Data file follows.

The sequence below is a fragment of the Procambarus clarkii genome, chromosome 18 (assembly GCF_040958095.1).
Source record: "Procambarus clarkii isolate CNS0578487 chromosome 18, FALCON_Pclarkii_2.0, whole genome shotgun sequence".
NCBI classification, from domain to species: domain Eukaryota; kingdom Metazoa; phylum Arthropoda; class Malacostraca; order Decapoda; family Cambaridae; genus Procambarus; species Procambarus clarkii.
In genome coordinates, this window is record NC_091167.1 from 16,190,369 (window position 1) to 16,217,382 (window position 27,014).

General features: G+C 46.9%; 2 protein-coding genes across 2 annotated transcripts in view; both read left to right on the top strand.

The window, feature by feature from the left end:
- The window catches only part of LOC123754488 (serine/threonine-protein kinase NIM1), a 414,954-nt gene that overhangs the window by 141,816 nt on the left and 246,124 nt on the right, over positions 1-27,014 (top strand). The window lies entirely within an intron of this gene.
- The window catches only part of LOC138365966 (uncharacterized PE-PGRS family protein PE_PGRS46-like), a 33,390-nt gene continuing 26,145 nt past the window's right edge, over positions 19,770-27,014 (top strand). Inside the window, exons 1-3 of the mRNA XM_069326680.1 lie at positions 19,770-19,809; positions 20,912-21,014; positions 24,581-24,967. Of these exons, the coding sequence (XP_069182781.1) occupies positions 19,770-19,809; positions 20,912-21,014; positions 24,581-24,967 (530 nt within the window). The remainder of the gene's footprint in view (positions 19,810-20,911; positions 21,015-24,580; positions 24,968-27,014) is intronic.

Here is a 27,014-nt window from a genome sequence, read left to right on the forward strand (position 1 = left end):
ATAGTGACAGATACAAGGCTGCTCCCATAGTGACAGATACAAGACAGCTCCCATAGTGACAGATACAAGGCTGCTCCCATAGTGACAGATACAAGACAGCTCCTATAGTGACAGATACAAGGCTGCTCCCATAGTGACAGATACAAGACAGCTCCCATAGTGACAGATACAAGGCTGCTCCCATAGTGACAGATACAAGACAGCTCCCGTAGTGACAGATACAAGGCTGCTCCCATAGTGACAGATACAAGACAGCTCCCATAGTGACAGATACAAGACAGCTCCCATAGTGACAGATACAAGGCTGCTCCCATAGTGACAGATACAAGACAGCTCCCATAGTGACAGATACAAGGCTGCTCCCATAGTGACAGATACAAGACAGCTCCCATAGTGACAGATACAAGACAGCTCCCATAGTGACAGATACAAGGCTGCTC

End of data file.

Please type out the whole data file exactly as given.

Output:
The sequence below is a fragment of the Procambarus clarkii genome, chromosome 18 (assembly GCF_040958095.1).
Source record: "Procambarus clarkii isolate CNS0578487 chromosome 18, FALCON_Pclarkii_2.0, whole genome shotgun sequence".
NCBI classification, from domain to species: domain Eukaryota; kingdom Metazoa; phylum Arthropoda; class Malacostraca; order Decapoda; family Cambaridae; genus Procambarus; species Procambarus clarkii.
In genome coordinates, this window is record NC_091167.1 from 16,190,369 (window position 1) to 16,217,382 (window position 27,014).

General features: G+C 46.9%; 2 protein-coding genes across 2 annotated transcripts in view; both read left to right on the top strand.

The window, feature by feature from the left end:
- The window catches only part of LOC123754488 (serine/threonine-protein kinase NIM1), a 414,954-nt gene that overhangs the window by 141,816 nt on the left and 246,124 nt on the right, over positions 1-27,014 (top strand). The window lies entirely within an intron of this gene.
- The window catches only part of LOC138365966 (uncharacterized PE-PGRS family protein PE_PGRS46-like), a 33,390-nt gene continuing 26,145 nt past the window's right edge, over positions 19,770-27,014 (top strand). Inside the window, exons 1-3 of the mRNA XM_069326680.1 lie at positions 19,770-19,809; positions 20,912-21,014; positions 24,581-24,967. Of these exons, the coding sequence (XP_069182781.1) occupies positions 19,770-19,809; positions 20,912-21,014; positions 24,581-24,967 (530 nt within the window). The remainder of the gene's footprint in view (positions 19,810-20,911; positions 21,015-24,580; positions 24,968-27,014) is intronic.

Here is a 27,014-nt window from a genome sequence, read left to right on the forward strand (position 1 = left end):
ATAGTGACAGATACAAGGCTGCTCCCATAGTGACAGATACAAGACAGCTCCCATAGTGACAGATACAAGGCTGCTCCCATAGTGACAGATACAAGACAGCTCCTATAGTGACAGATACAAGGCTGCTCCCATAGTGACAGATACAAGACAGCTCCCATAGTGACAGATACAAGGCTGCTCCCATAGTGACAGATACAAGACAGCTCCCGTAGTGACAGATACAAGGCTGCTCCCATAGTGACAGATACAAGACAGCTCCCATAGTGACAGATACAAGACAGCTCCCATAGTGACAGATACAAGGCTGCTCCCATAGTGACAGATACAAGACAGCTCCCATAGTGACAGATACAAGGCTGCTCCCATAGTGACAGATACAAGACAGCTCCCATAGTGACAGATACAAGACAGCTCCCATAGTGACAGATACAAGGCTGCTC